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Two elected Green politicians spied on as “domestic extremists” joined a lawsuit yesterday against Scotland Yard’s sprawling surveillance database.
London Assembly member and peer Jenny Jones derided “pointless” snooping after she and Thanet councillor Ian Driver filed witness statements in support of 89-year-old Brighton pensioner John Catt — a fellow “domestic extremist” with a case before the supreme court later this year.
Scotland Yard’s deputy commissioner Craig Mackey told Ms Jones under direct questioning at a London Assembly last November that he was “confident” their secretive National Domestic Extremism and Disorder Intelligence Unit abided by police guidelines: “if it’s not appropriate to be kept for policing purposes, it’s weeded and it’s gone.”
But Ms Jones’s own file retrieved under data protection laws showed an 11-year campaign of surveillance as she sat on the assembly’s own watchdog dedicated to scrutinising police activities, with details of her speeches at public meetings about police brutality and the economic crisis.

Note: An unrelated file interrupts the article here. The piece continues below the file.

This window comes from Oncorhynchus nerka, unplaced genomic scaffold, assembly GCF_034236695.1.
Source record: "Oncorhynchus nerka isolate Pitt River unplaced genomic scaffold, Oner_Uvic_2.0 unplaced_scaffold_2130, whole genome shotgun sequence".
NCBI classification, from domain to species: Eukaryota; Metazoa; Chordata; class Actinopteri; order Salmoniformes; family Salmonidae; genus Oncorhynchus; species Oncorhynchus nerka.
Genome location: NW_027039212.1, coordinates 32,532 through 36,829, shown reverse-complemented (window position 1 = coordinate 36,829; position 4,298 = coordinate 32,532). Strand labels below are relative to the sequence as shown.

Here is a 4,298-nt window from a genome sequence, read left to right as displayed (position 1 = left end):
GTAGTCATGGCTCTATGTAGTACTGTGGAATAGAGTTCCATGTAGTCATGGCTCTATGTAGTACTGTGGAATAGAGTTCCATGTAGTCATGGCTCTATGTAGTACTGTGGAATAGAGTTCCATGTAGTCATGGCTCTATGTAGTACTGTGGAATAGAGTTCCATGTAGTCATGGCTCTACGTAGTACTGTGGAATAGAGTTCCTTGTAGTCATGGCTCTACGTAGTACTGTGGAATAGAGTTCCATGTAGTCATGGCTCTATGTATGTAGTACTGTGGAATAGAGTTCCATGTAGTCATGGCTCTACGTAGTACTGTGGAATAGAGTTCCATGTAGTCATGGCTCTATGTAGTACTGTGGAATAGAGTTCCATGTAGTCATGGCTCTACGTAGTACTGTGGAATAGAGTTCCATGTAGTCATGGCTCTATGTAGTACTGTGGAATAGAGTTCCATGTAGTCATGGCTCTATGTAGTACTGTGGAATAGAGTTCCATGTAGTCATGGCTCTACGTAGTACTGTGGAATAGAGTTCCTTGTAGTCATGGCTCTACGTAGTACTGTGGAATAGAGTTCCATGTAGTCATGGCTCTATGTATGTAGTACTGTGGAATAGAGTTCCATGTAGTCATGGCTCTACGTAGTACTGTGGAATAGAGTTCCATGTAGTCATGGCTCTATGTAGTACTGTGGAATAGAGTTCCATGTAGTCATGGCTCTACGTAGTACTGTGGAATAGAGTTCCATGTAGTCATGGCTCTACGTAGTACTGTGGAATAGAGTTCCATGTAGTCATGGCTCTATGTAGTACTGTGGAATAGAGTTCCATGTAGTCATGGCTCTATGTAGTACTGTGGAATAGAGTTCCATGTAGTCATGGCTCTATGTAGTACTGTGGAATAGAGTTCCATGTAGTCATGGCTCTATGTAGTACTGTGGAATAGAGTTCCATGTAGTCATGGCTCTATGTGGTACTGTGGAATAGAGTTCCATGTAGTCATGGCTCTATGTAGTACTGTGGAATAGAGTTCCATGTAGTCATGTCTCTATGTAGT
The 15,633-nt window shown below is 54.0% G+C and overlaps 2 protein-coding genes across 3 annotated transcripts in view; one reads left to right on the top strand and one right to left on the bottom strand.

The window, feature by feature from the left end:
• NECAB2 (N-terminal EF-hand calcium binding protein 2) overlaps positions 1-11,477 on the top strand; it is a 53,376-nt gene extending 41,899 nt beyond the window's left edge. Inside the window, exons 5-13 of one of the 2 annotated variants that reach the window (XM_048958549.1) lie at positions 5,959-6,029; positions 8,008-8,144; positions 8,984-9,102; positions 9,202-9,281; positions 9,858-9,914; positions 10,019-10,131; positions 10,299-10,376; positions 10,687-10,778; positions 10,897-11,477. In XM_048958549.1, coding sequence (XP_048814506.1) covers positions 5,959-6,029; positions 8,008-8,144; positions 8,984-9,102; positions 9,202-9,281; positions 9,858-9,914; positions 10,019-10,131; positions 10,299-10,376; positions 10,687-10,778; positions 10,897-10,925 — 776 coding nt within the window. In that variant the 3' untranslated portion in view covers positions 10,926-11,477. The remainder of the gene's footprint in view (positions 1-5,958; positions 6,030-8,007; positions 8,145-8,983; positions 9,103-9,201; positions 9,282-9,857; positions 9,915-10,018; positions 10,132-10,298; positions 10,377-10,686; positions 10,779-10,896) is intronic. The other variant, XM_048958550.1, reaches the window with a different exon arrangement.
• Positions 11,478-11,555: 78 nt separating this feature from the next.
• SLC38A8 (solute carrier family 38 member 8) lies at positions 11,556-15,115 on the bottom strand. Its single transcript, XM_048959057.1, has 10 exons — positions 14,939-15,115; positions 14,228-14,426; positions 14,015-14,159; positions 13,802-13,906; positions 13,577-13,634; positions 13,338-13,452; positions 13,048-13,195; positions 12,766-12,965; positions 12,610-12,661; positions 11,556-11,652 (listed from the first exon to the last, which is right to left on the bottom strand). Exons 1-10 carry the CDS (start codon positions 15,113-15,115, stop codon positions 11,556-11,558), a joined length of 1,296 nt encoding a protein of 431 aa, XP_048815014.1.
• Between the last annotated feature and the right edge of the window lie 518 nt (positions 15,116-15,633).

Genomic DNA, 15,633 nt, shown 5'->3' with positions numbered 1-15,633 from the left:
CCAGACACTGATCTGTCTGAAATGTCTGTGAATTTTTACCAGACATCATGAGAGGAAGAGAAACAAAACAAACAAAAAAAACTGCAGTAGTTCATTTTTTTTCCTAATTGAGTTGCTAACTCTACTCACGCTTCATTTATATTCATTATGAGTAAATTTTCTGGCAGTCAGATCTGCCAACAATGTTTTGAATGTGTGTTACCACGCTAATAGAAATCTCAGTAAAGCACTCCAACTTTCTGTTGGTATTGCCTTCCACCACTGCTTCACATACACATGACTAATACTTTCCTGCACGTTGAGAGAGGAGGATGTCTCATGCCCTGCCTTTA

Neither politician has a criminal record and both files were opened after their election to public office.
It is understood the database contains files on thousands of other political activists.
Ms Jones said she initially found it “amusing that the information held on me was so pointless.
“However, my file and this database should be seen in the wider context of police surveillance against activists.
“At one end of the spectrum is the collection of publicly available trivia about an elected representative. At the other are the undercover police being sent to spy on a grieving family and into the homes, lives and beds of women,” she said.
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